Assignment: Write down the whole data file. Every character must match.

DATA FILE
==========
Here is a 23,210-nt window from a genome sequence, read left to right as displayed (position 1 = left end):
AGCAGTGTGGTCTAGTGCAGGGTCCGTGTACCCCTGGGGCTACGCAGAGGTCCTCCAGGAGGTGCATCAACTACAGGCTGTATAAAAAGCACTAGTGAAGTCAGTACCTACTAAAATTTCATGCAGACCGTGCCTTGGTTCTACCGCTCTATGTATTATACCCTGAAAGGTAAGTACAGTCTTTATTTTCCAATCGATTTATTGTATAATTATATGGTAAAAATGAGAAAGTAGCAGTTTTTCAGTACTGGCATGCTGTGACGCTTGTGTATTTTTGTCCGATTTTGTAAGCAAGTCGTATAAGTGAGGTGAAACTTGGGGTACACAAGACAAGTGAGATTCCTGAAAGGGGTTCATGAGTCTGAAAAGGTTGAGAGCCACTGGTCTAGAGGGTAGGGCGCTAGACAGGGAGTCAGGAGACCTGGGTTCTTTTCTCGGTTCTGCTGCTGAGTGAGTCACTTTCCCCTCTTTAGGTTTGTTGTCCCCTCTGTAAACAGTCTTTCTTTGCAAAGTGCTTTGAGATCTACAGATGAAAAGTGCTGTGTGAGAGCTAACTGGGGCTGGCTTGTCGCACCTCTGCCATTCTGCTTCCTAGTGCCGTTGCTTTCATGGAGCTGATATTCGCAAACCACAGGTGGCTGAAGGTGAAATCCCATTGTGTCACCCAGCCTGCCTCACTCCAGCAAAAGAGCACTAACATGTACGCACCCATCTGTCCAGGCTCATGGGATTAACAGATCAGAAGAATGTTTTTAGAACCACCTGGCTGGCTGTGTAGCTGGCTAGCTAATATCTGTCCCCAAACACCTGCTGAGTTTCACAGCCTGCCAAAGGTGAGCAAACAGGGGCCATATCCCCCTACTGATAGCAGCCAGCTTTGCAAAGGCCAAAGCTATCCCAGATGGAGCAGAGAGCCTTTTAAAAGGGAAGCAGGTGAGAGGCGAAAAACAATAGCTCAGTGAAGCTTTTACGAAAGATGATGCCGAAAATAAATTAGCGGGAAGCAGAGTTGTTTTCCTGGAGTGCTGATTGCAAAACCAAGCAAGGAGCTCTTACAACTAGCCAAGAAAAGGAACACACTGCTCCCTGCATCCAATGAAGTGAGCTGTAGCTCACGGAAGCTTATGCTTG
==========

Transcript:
Here is a 23,210-nt window from a genome sequence, read left to right as displayed (position 1 = left end):
AGCAGTGTGGTCTAGTGCAGGGTCCGTGTACCCCTGGGGCTACGCAGAGGTCCTCCAGGAGGTGCATCAACTACAGGCTGTATAAAAAGCACTAGTGAAGTCAGTACCTACTAAAATTTCATGCAGACCGTGCCTTGGTTCTACCGCTCTATGTATTATACCCTGAAAGGTAAGTACAGTCTTTATTTTCCAATCGATTTATTGTATAATTATATGGTAAAAATGAGAAAGTAGCAGTTTTTCAGTACTGGCATGCTGTGACGCTTGTGTATTTTTGTCCGATTTTGTAAGCAAGTCGTATAAGTGAGGTGAAACTTGGGGTACACAAGACAAGTGAGATTCCTGAAAGGGGTTCATGAGTCTGAAAAGGTTGAGAGCCACTGGTCTAGAGGGTAGGGCGCTAGACAGGGAGTCAGGAGACCTGGGTTCTTTTCTCGGTTCTGCTGCTGAGTGAGTCACTTTCCCCTCTTTAGGTTTGTTGTCCCCTCTGTAAACAGTCTTTCTTTGCAAAGTGCTTTGAGATCTACAGATGAAAAGTGCTGTGTGAGAGCTAACTGGGGCTGGCTTGTCGCACCTCTGCCATTCTGCTTCCTAGTGCCGTTGCTTTCATGGAGCTGATATTCGCAAACCACAGGTGGCTGAAGGTGAAATCCCATTGTGTCACCCAGCCTGCCTCACTCCAGCAAAAGAGCACTAACATGTACGCACCCATCTGTCCAGGCTCATGGGATTAACAGATCAGAAGAATGTTTTTAGAACCACCTGGCTGGCTGTGTAGCTGGCTAGCTAATATCTGTCCCCAAACACCTGCTGAGTTTCACAGCCTGCCAAAGGTGAGCAAACAGGGGCCATATCCCCCTACTGATAGCAGCCAGCTTTGCAAAGGCCAAAGCTATCCCAGATGGAGCAGAGAGCCTTTTAAAAGGGAAGCAGGTGAGAGGCGAAAAACAATAGCTCAGTGAAGCTTTTACGAAAGATGATGCCGAAAATAAATTAGCGGGAAGCAGAGTTGTTTTCCTGGAGTGCTGATTGCAAAACCAAGCAAGGAGCTCTTACAACTAGCCAAGAAAAGGAACACACTGCTCCCTGCATCCAATGAAGTGAGCTGTAGCTCACGGAAGCTTATGCTTG